MISSOULA — The Carlyle Group has agreed to sell the company that owns Missoula’s water supply and distribution system to Canada-based Algonquin Power and Utilities Corp. for $327 million, the companies said Friday.
The proposed deal, which must be approved by regulators, complicates the attempt by Missoula officials to take ownership of the city’s water system, Mountain Water Co. The city filed a condemnation action in April to force the Washington, D.C.,-based private equity firm to sell Mountain Water to it.
Under the new proposal, Algonquin Power’s Liberty Utilities will acquire Park Water Co. from Carlyle Infrastructure Partners, the firm’s infrastructure-investing business.
Park Water owns Mountain Water and two water systems in Southern California, Apple Valley Ranchos Water and Park Central Basin, with nearly 74,000 customers between the three. The two California systems will be included in the sale.
Park Water employs 160 people and has an estimated $259 million in assets. The $327 million sale price includes Algonquin taking on $77 million of existing debt.
The companies said the deal is expected to close in 2015.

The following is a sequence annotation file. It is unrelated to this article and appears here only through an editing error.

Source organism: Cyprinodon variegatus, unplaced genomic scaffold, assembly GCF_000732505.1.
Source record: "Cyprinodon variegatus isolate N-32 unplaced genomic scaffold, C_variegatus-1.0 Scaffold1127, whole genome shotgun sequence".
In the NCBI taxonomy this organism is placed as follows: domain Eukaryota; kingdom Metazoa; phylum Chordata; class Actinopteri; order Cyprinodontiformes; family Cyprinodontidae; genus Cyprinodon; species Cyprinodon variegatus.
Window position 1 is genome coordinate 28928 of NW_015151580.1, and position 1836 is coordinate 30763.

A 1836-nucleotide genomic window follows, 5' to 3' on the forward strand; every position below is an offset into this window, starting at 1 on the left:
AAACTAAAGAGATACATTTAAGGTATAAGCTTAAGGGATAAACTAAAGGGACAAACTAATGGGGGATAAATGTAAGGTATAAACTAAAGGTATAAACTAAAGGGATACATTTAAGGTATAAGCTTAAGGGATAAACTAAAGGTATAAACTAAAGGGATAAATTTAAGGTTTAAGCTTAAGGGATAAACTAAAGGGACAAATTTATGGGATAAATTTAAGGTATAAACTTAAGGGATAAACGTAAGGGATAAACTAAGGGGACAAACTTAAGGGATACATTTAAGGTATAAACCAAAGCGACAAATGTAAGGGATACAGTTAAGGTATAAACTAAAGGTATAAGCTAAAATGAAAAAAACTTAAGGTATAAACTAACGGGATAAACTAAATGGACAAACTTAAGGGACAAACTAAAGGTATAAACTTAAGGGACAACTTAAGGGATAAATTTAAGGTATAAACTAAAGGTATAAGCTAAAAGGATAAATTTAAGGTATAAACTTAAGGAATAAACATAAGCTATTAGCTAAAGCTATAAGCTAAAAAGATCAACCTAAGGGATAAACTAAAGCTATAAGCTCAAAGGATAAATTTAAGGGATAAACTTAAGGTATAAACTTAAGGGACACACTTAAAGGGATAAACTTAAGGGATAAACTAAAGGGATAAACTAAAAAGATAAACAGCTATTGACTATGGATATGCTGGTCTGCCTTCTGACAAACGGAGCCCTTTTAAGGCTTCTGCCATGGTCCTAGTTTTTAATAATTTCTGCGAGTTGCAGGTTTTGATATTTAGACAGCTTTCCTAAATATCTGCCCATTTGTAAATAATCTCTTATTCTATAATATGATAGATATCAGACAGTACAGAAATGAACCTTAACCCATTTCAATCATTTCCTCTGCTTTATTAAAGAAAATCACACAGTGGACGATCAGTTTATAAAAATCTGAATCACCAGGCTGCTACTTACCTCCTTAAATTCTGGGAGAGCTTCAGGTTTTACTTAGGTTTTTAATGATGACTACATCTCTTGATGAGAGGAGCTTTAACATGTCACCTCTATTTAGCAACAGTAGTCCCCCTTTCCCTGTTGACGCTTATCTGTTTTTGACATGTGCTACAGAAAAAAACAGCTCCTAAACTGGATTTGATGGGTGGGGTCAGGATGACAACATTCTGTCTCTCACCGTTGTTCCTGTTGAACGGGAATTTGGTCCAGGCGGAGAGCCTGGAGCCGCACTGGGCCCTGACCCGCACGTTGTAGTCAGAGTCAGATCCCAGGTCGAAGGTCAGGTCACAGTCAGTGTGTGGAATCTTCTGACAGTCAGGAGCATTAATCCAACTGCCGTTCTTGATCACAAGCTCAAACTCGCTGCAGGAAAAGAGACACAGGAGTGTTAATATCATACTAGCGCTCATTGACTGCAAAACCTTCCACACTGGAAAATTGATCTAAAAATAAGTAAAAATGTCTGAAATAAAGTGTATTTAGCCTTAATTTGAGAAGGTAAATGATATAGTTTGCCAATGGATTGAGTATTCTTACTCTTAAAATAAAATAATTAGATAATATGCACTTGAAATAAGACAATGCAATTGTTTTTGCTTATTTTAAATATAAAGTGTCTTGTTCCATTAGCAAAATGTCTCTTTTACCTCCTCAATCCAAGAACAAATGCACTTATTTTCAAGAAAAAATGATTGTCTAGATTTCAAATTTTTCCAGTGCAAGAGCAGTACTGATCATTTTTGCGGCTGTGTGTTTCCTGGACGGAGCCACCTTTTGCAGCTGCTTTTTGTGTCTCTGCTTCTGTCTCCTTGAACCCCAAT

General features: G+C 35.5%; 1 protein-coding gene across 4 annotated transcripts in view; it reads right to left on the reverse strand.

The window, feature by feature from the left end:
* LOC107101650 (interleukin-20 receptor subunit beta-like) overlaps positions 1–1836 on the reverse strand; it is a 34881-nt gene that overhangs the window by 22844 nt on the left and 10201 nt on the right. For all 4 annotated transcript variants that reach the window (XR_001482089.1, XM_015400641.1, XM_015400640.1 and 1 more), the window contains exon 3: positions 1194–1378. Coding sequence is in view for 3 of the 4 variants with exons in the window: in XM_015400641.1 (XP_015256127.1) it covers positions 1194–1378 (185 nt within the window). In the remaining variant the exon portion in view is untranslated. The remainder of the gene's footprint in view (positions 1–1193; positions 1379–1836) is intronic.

“We at Mountain Water Company are very pleased to hear that our company is going to be part of a long term utility owner that understands and supports a local, responsive and caring approach to the provision of utility services,” company President John Kappes said in a statement.
The Carlyle Group took over the Missoula water system when it bought California-based Park Water in 2011 for $102 million. Missoula officials said in court documents this spring that Carlyle had backed out of a verbal agreement in which the city would support the equity firm’s 2011 purchase in exchange for Carlyle selling Mountain Water to the city in 2013.
City officials argue theirs is the only major city in Montana that doesn’t own its own their water supply, and they want to change that.
Missoula is now trying to use eminent domain to force Carlyle to sell Mountain Water after the city’s purchase offers were rejected, including one for $50 million.
A trial has been set for March. If the condemnation is approved, three appointed commissioners would determine a fair price for Mountain Water.
“We began the legal process to buy our water utility because we knew this announcement was coming, and we wanted to be prepared,” Missoula Mayor John Engen said. “Carlyle can make announcements all day long, but ownership of Missoula’s water company is not a unilateral decision made by anonymous investors, but a decision of a Missoula judge.”
Algonquin’s utility business provides water, electricity and natural gas to 485,000 customers in North America, according to the company statement. It has purchased seven U.S.-based utilities since 2010.
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